Sundar Jagannath, MD, Named Director of Multiple Myeloma Program at Mount Sinai School of Medicine

Blood cancer expert Sundar Jagannath, MD, will join The Mount Sinai Medical Center as Director of the Multiple Myeloma Program.

New York, NY
 – June 1, 2010 /Press Release/  –– 

Renowned blood cancer expert Sundar Jagannath, MD, is joining The Mount Sinai Medical Center as Director of the Multiple Myeloma Program and Professor of Hematology and Medical Oncology at Mount Sinai School of Medicine’s Tisch Cancer Institute. His appointment becomes effective June 1st.

Steven J. Burakoff, MD, Director of The Tisch Cancer Institute at The Mount Sinai Medical Center, Lillian and Henry M. Stratton Professor of Cancer Medicine, and Professor of Hematology/Oncology and Oncological Sciences, said, “Dr. Jagannath is a renowned leader in multiple myeloma, and under his guidance, Tisch will have one of the biggest bone marrow transplant centers in the country.”

As Director for the Multiple Myeloma Program, Dr. Jagannath will help develop the Multiple Myeloma and Stem Cell Transplant Program into a translational and clinical research center in multiple myeloma. He will build projects that bridge basic science and clinical practices for the benefit of advancing care in blood cancer.

An internationally known researcher, Dr. Jagannath has published more than 180 peer-reviewed articles in top journals including the New England Journal of Medicine, Blood, the Journal of Clinical Oncology, the British Journal of Haematology, and Cancer. He has presented more than 150 abstracts, and authored nearly 30 book chapters. He is at the forefront of blood cancer research, and will continue his work as lead investigator on several trials while at Mount Sinai.Dr. Jagannath will also be joined by his colleague from Saint Vincent’s, Ajai Chari, MD. Dr. Chari has been named Assistant Professor of Hematology and Medical Oncology at Mount Sinai.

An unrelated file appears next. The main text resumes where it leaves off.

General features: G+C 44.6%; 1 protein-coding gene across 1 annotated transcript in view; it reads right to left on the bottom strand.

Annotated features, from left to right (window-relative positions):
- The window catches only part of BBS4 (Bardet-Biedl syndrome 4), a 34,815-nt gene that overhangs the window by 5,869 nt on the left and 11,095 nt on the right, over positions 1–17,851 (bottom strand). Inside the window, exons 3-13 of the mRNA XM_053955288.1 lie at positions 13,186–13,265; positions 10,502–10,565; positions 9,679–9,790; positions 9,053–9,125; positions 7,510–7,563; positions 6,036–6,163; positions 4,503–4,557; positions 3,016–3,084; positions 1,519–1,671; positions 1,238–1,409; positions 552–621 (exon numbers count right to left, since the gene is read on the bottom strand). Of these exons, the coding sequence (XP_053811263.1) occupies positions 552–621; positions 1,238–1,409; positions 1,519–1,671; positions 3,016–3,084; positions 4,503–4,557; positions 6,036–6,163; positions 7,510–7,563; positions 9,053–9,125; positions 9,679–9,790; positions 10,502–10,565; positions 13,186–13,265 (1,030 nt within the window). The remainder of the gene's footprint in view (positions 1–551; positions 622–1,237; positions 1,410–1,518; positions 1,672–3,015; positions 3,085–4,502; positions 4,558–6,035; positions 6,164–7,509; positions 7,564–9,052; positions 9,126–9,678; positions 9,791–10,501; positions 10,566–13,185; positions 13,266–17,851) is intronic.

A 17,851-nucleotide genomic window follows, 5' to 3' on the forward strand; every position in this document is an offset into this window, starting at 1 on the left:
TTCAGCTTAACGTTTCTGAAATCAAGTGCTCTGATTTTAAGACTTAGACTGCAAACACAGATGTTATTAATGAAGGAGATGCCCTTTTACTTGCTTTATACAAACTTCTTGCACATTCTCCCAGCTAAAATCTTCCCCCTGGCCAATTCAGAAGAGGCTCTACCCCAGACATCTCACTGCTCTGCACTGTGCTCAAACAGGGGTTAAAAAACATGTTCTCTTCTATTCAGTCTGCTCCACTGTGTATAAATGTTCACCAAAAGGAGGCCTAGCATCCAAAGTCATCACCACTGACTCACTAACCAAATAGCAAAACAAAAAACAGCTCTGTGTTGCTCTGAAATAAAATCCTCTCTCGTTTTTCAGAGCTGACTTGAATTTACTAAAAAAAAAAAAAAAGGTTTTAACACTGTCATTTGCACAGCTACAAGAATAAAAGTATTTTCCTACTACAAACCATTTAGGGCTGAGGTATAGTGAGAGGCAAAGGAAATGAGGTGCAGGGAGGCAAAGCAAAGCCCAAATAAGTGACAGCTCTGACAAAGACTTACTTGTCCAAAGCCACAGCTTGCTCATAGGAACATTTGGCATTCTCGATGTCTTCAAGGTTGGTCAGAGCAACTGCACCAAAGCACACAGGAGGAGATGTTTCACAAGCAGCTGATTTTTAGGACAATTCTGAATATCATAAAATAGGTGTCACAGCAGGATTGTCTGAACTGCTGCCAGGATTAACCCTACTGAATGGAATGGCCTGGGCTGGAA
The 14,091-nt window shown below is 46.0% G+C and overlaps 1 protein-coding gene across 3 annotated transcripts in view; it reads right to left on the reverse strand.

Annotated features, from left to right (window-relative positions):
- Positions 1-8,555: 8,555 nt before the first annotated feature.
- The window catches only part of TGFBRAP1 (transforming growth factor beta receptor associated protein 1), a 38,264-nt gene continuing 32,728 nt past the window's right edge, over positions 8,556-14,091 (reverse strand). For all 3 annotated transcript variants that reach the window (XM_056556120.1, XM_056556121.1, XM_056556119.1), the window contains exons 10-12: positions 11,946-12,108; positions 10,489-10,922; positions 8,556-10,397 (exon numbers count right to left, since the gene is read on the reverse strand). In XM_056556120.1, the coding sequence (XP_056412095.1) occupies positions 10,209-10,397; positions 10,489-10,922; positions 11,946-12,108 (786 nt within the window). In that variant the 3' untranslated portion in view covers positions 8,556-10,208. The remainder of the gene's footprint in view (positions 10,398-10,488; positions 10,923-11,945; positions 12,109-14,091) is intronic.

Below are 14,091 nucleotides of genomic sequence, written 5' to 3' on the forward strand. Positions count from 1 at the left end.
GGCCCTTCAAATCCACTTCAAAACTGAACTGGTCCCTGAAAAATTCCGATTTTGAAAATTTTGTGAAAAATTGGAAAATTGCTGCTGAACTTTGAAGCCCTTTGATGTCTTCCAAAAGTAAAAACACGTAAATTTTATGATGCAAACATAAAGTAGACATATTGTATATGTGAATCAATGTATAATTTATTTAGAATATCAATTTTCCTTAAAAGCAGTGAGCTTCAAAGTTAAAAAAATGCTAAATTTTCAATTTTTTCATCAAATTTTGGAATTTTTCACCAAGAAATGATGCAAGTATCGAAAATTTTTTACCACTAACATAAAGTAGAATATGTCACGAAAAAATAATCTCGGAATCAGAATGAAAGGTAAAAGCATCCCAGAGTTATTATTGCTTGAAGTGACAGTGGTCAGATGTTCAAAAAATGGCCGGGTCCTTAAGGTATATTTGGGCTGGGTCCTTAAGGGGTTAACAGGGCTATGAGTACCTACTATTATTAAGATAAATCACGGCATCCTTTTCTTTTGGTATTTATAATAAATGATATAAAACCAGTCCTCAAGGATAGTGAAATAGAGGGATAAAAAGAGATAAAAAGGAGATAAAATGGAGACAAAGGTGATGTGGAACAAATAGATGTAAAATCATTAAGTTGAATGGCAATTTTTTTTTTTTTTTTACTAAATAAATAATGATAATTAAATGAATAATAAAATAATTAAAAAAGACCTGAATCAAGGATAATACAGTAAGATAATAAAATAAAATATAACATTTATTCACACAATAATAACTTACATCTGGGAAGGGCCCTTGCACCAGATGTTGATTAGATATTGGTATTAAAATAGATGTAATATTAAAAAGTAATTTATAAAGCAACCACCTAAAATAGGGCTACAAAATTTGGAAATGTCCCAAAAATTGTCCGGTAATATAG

Dr. Jagannath has received numerous awards for his commitment to multiple myeloma research, including two Humanitarian Awards and the Spirit of Hope Award from the Multiple Myeloma Research Foundation. He is also the Honorary Chairman of “Laugh for Life,” the annual fundraiser of the foundation.

Prior to joining Mount Sinai, Dr. Jagannath was the Chief of the Multiple Myeloma Program and Bone Marrow and Stem Cell Transplantation Program at St. Vincent's Comprehensive Cancer Center (SVCCC) in New York City, where he practiced beginning in 1998. He also was a Professor of Medicine at New York Medical College.

After receiving his medical degree from Maharaja Sayajirao University, he completed his residency in internal medicine at The Bronx-Lebanon Hospital Center in the Bronx, New York and Harper-Grace Hospital in Detroit, Michigan. He was awarded a fellowship in medical oncology from MD Anderson Hospital and Tumor Institute in Houston, Texas. He continued on at MD Anderson until 1989, when he joined the University of Arkansas for Medical Sciences. He remained at the University of Arkansas as Chief of Bone Marrow Transplantation until joining SVCCC in 1998.

About The Mount Sinai Medical Center
The Mount Sinai Medical Center encompasses both The Mount Sinai Hospital and Mount Sinai School of Medicine. Established in 1968, Mount Sinai School of Medicine is one of few medical schools embedded in a hospital in the United States. It has more than 3,400 faculty in 32 departments and 15 institutes, and ranks among the top 20 medical schools both in National Institute of Health funding and by U.S. News & World Report.  The school received the 2009 Spencer Foreman Award for Outstanding Community Service from the Association of American Medical Colleges.

The Mount Sinai Hospital, founded in 1852, is a 1,171-bed tertiary- and quaternary-care teaching facility and one of the nation’s oldest, largest and most-respected voluntary hospitals.  In 2009, U.S. News & World Report ranked The Mount Sinai Hospital among the nation’s top 20 hospitals based on reputation, patient safety, and other patient-care factors.  Nearly 60,000 people were treated at Mount Sinai as inpatients last year, and approximately 530,000 outpatient visits took place.

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